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06-13-2019 11:13 PM - edited 06-13-2019 11:14 PM
Heck, send the kid to a trade school to be a plumber, electrician or car mechanic. They don’t have to work in corporate America, can work independently and make a fortune. I just had a plumber come out to give me a quote on the install of two new bathroom faucets and they wanted $1400. (I already had the new faucets, that was just the removal and install of new ones) so if little Johnny plumber can do a couple of jobs a day at say $500 each he could make $5000 a week/$20,000 a month.
A person that thinks like me, I think. Now with a nic like yours? No wonder!
06-14-2019 01:18 AM
Students also have to apply again to get into graduate school. They take more tests and their undergrad grades/internships/resume, etc. are taken into consideration to qualify and be accepted. Some of the top schools have programs - mostly in STEM areas - with grants for which students can apply to be in. For many high-level employment positions and depending upon the field, a 4-year degree isn't enough anymore.
06-14-2019 01:52 AM
@Mz iMac wrote:
I'm a tad confused. If the parents cannot afford the tuition, how come the child cannot get any grants, scholarships and/or grants?
MIT also has a work study program. Why isn't the child entitled?
Am I missing something?
@Mz iMac My sentiments exactly. MIT is one of the schools that if they admit you, they will provide financial aid to meet your ability to pay. If this student does not qualify for financial aid other than loans, it means that the school thinks the parents have the financial means to pay. If the parents are just unwilling to pay, they should just admit that instead of pretending the can't afford to pay. Perhaps a compromise could be reached where the parents pay some and the student borrows some. How important is going to MIT to this child? If this is really important to the child, and the child is a hard worker (re school work), I would do everything I could to help them go. Best of luck!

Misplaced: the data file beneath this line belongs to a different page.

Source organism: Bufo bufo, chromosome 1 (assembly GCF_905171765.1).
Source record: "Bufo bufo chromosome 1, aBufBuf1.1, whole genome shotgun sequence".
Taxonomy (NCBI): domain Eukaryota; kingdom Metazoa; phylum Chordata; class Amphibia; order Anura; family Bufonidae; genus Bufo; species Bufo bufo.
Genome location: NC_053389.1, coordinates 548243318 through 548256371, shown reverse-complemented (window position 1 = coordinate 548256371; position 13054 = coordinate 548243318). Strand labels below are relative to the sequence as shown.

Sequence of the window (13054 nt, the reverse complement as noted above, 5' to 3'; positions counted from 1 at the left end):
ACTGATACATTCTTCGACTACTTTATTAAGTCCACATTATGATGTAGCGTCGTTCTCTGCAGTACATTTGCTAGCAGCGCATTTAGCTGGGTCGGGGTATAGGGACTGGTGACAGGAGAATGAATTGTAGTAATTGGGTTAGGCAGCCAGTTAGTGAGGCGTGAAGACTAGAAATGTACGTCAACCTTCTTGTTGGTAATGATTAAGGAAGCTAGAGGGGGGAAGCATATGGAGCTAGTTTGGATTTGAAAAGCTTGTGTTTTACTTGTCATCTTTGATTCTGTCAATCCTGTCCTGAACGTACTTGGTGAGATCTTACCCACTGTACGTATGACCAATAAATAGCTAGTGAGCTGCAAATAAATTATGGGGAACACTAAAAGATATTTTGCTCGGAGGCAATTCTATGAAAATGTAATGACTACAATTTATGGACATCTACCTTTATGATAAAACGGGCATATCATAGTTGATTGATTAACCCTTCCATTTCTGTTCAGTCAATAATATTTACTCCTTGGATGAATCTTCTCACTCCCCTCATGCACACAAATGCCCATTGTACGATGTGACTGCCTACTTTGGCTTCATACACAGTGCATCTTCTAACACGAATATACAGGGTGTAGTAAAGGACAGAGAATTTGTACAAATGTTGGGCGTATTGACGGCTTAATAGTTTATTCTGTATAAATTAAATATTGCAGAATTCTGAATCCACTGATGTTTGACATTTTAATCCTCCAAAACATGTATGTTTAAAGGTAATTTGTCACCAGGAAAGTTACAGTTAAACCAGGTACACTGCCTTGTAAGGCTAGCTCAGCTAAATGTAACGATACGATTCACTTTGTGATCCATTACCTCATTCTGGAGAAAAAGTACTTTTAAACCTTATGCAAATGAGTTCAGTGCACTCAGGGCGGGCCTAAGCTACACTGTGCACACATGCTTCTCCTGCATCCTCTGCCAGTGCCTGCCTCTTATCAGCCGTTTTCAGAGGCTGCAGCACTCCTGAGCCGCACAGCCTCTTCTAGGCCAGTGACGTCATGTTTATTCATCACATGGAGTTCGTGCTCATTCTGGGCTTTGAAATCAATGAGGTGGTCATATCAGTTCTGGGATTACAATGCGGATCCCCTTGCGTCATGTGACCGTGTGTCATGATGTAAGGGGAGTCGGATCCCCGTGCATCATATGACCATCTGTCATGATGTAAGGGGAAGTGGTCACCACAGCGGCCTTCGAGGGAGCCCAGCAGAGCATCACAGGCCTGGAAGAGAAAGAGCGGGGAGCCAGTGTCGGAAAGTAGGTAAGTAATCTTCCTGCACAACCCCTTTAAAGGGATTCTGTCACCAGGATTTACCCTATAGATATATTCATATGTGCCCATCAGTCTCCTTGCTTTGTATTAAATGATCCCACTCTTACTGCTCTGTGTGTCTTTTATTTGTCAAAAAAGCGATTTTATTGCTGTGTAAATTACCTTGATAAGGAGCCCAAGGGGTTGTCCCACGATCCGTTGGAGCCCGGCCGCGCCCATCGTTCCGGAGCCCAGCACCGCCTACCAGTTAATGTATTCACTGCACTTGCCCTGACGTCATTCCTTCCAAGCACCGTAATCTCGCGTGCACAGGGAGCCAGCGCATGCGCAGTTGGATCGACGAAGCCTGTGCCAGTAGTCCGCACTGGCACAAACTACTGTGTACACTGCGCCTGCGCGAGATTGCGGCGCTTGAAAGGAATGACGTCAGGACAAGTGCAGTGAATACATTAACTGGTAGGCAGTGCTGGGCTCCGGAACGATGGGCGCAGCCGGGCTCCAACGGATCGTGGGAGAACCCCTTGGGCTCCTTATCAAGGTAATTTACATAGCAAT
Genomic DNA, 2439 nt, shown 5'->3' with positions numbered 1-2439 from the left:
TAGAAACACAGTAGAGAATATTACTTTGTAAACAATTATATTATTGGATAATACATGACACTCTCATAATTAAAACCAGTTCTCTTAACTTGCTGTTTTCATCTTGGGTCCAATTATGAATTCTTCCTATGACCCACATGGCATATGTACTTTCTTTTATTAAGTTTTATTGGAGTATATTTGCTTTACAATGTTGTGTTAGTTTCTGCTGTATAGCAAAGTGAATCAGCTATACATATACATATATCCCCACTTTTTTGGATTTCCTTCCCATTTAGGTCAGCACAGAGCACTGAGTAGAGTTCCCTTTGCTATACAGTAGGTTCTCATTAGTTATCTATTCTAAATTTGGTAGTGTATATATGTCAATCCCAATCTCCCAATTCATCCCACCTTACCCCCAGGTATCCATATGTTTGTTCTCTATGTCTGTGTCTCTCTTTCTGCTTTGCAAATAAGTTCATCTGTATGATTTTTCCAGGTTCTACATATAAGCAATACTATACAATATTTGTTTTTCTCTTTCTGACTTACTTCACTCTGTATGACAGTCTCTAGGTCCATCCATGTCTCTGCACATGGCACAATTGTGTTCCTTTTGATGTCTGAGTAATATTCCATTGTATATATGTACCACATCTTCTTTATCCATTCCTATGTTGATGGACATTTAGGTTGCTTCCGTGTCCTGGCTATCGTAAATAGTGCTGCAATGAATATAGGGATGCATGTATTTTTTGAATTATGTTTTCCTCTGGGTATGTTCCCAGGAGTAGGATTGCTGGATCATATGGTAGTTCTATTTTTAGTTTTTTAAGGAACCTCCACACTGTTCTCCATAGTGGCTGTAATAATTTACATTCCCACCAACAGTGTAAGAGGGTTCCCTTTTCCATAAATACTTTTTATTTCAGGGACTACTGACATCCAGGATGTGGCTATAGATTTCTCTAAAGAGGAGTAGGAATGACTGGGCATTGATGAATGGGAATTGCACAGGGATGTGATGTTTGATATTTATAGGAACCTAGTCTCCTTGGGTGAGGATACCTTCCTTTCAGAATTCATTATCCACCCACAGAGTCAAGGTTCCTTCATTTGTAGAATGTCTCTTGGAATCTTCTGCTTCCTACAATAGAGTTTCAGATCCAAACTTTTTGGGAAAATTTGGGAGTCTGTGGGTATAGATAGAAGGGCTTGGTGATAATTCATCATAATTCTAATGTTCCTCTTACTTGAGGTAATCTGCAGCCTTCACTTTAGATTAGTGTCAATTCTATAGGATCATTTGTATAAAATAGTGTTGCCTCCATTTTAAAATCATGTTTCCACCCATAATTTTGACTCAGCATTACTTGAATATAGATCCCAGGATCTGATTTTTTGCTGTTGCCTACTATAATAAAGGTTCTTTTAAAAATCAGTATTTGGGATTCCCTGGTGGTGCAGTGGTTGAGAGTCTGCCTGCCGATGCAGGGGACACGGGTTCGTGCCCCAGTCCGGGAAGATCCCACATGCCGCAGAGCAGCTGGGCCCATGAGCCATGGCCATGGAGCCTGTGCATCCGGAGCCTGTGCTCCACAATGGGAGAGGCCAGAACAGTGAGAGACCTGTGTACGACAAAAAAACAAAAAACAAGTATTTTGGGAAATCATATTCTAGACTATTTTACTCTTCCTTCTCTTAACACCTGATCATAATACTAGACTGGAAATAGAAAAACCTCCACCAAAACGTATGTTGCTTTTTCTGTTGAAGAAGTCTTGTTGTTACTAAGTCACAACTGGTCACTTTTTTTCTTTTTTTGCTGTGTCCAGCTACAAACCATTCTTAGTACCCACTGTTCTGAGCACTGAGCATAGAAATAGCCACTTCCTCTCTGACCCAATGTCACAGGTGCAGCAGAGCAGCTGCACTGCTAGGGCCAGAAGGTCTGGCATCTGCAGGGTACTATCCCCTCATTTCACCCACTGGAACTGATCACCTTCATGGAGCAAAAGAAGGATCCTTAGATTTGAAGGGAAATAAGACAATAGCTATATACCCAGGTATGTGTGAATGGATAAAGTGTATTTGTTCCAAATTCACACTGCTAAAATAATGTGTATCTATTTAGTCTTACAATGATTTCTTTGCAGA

06-14-2019 02:14 AM
@stevieb and @blackhole99 it is not stupid as a high school student to apply to MIT if the student doesn't have the ability to pay. MIT is one of many schools that offer financial aid sufficient to cover the cost to attend if the student is admitted. The school will, however, expect parents to make a contribution they believe the parent can afford. They have formulas. If more than one child is going to college, the school will also take that into account in their financial aid package..
06-14-2019 02:18 AM - edited 06-14-2019 02:25 AM
To the student:
1. Why apply for a school you know you and your parents cannot afford?
2. If you and qualified career counselors deem the school invaluable to your future career, then work during school to offset some costs and borrow the rest, knowing you will start your working life with a huge debt.
06-14-2019 02:30 AM
@ALRATIBA and @Meowingkitty Super competitive schools like MIT do not give academic scholarships, because everyone would qualify. Financial aid is based on need, the schoold examine the family's ability to pay, and provide financial aid on that basis. Some schools do offers scholarships for odd things, but they are usually small ammounts that don't cover costs.
06-14-2019 04:26 AM
Scholarships my child received were not from the ivy league university. Mostly they were from local organizations. The financial aid dept. applied those scholarship monies to the tuition along with the grant/funding.
06-14-2019 05:27 AM
I can tell you what my nephew did. He attended Drexel for his undergrad degree which is more affordable with their Co-op program, did well then went to MIT. He got scholarshps to get both his Masters & PhD from MIT.
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